Madoryx plutonius plutonius
Updated as per The Known Sphingidae of Costa Rica, November 2007
Updated as per personal communication with Jose Monzon (Guatemala); May 2009
Updated as per personal communication with Andres Urbas (near Kaw Mountains, French Guiana, March 31, 2011); April 19, 2011
Updated as per personal communication with Leonardo Aguado (Aristobulo del Valle, A Cuna Piru, Misiones, Argentina, November 12/15, 2009); October 6, 2011
Updated as per "A Hawk Moths fauna of southern Maranhão state, Brazil, ... "; NEVA: Jahrgang 34 Heft 3 November 2013; via Jean Haxaire; April 5, 2014

Madoryx plutonius plutonius
magh-DOOR-icksmm ploo-TONE-ee-uhs
(Hubner, [1819]) Hemeroplanes plutonius

Madoryx plutonius, Aristobulo del Valle, A Cuna Piru, Misiones, Argentina,
November 12/15, 2009, courtesy of Leonardo Aguado, digital repair by Bill Oehlke.

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Family: Sphingidae, Latreille, 1802
Subfamily: Macroglossinae, Harris, 1839
Tribe: Dilophonotini, Burmeister, 1878
Genus: Madoryx Boisduval, 1875 ...........
Species: plutonius plutonius Cramer, 1779


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Madoryx plutonius plutonius (wingspan: 92-120mm, males considerably smaller than females) flies in
French Guiana: Kaw;
Peru: Junin (VI);
Bolivia: La Paz;
Brazil Mato Grosso; southern Maranhao;
Argentina: Misiones;
Paraguay (PS);
Costa Rica (as subspecies dentatus);
Guatemala (JM, probably as subspecies dentatus); etc.,
probably Panama and Colombia and Guyana.

Madoryx plutonius plutonius photographed in Yasuni, Ecuador, (September 6, 2002 - 11:12 PM), courtesy of Steve Graser.

Note the triangular patch capped with a dot in the median area.

Forewing tips are lighter in colour in plutonius and are also broader and less hooked than in other Madoryx species. The lower portion of the forewing outer margin is quite straight.

I do not know for sure where the transition is between nominate plutonius, which seems more South American, and subspecies dentatus which seems more Central American. Nominate plutonius lacks the projection interruption (dentatus) in the hollowed out area below the forewing apex, a character which distinguishes dentatus.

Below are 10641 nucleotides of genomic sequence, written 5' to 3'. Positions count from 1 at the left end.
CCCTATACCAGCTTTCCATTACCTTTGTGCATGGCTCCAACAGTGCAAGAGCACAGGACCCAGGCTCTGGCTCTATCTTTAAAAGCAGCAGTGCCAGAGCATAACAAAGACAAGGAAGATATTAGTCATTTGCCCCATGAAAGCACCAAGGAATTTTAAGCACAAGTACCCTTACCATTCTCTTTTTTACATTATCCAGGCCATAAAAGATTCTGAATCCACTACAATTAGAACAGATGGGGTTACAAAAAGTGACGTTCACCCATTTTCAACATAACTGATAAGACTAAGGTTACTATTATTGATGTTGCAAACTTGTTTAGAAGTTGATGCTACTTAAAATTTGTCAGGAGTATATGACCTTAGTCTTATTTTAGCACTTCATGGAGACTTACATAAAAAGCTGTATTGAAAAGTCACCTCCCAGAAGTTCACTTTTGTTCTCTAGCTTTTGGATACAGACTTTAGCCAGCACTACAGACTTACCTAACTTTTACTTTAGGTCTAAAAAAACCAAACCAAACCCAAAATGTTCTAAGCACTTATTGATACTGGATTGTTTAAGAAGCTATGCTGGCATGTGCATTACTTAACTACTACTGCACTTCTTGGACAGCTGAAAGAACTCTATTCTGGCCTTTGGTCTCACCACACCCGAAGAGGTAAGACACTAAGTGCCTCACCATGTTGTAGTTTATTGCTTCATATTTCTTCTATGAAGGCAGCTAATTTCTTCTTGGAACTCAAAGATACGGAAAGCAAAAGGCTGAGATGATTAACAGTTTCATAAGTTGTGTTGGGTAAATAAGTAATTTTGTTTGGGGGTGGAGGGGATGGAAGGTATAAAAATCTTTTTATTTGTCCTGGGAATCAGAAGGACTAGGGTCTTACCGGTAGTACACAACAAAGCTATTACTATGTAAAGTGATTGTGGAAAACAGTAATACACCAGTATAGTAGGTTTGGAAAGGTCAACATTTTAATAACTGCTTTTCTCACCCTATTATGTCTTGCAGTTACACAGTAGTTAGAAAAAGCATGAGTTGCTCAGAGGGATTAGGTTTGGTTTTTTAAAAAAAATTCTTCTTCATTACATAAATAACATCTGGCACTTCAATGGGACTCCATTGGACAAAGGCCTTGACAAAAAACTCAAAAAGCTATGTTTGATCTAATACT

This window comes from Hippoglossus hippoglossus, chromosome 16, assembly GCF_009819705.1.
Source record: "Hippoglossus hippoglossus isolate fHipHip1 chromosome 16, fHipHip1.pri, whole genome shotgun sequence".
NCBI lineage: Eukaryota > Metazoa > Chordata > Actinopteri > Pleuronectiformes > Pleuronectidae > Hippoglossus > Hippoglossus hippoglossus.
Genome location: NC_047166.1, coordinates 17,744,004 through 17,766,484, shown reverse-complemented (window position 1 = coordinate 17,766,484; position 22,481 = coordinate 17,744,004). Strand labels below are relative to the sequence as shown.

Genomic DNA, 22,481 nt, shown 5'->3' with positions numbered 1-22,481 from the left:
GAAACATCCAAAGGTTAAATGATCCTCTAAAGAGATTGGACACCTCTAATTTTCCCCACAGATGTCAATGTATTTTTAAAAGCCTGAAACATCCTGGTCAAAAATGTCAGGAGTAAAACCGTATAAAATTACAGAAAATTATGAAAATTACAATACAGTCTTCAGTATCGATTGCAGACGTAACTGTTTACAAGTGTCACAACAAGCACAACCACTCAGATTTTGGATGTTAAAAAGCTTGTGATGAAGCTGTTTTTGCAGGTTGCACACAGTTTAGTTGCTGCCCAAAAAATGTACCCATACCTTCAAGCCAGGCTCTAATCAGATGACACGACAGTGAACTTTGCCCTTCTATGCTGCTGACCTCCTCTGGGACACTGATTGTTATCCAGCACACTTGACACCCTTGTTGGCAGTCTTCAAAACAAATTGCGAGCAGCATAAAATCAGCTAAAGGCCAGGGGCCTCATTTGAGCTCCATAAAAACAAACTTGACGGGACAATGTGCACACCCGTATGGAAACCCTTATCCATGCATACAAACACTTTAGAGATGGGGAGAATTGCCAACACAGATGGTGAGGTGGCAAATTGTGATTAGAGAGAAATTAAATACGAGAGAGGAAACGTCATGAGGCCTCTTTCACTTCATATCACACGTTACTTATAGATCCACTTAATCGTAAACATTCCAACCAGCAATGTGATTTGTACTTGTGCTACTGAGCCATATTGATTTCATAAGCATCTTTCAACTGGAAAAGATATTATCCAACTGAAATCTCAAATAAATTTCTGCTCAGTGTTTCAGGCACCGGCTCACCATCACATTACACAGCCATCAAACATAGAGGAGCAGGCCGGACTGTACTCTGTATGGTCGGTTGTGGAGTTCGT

Vladimir Izersky reports a January flight in Junin, Peru. Andres Urbas reports a March 31, 2011, flight in Kaw, French Guiana.

Visit Madoryx plutonius plutonius, Coviriali, Junin, Peru, January 5, 2008, 662m, courtesy of Vladiimir Izersky.


Adults eclose, usually within three weeks, from pupae formed in flimsy cocoons spun amongst leaf litter.

Madoryx plutonius, near Kaw Mountains, French Guiana,
March 31, 2011, courtesy of Andres Urbas.


Females call in the males with a pheromone released from a gland at the tip of the abdomen.


Notes: The images and information below are for subspecies dentatus. Nominate species would probalby be very similar. The larva feeds on Conostegia xalapensis and has eyes and a false face as does Madoryx oiclus, but the body is more moss colored and has fine green flecking.

Larvae spin loose cocoons of yellow silk and leaves, but the cocoon is not nearly as tight as is the Madoryx oiclus cocoon or the Madoryx bubastus cocoon.

Image courtesy of Dan Janzen.

The pupa is dark chocolate brown with faint beige 1/2 moon false eyes on the real eyes. The abdominal segments 4,5,6 have posterior 2 mm dull yellow to give the 3 striking yellow rings. When the pupa is removed from its cocoon, the pupa snaps back and forth like a snake. It is an extremely active pupa. The cocoon is really just a bit of disorganized silk sticking leaves together.

Those who first published descriptions and assigned scientific names to many insects, simply chose names of biblical or mythological origin without any real descriptive qualities. Their purpose was simply to set a standard for purposes of identification by assigned name. On some occasions, names, mostly of Latin or Greek origin, were chosen to signify a particular character of the genus or of an individual species.

I do not know the origin of the genus name "Madoryx".

The species name, "pluto", is derived from the Pluto of Greek religion and mythology. Pluto is the god of the underworld, the son of Kronos and Rhea. He is also called Hades. After the fall of the Titans, Pluto and his brothers Zeus and Poseidon divided the universe, and Pluto was awarded everything underground.

The pronunciation of scientific names is troublesome for many. The "suggestion" at the top of the page is merely a suggestion. It is based on commonly accepted English pronunciation of Greek names and/or some fairly well accepted "rules" for latinized scientific names.

The suggested pronunciations, on this page and on other pages, are primarily put forward to assist those who hear with internal ears as they read.

There are many collectors from different countries whose intonations and accents would be different.

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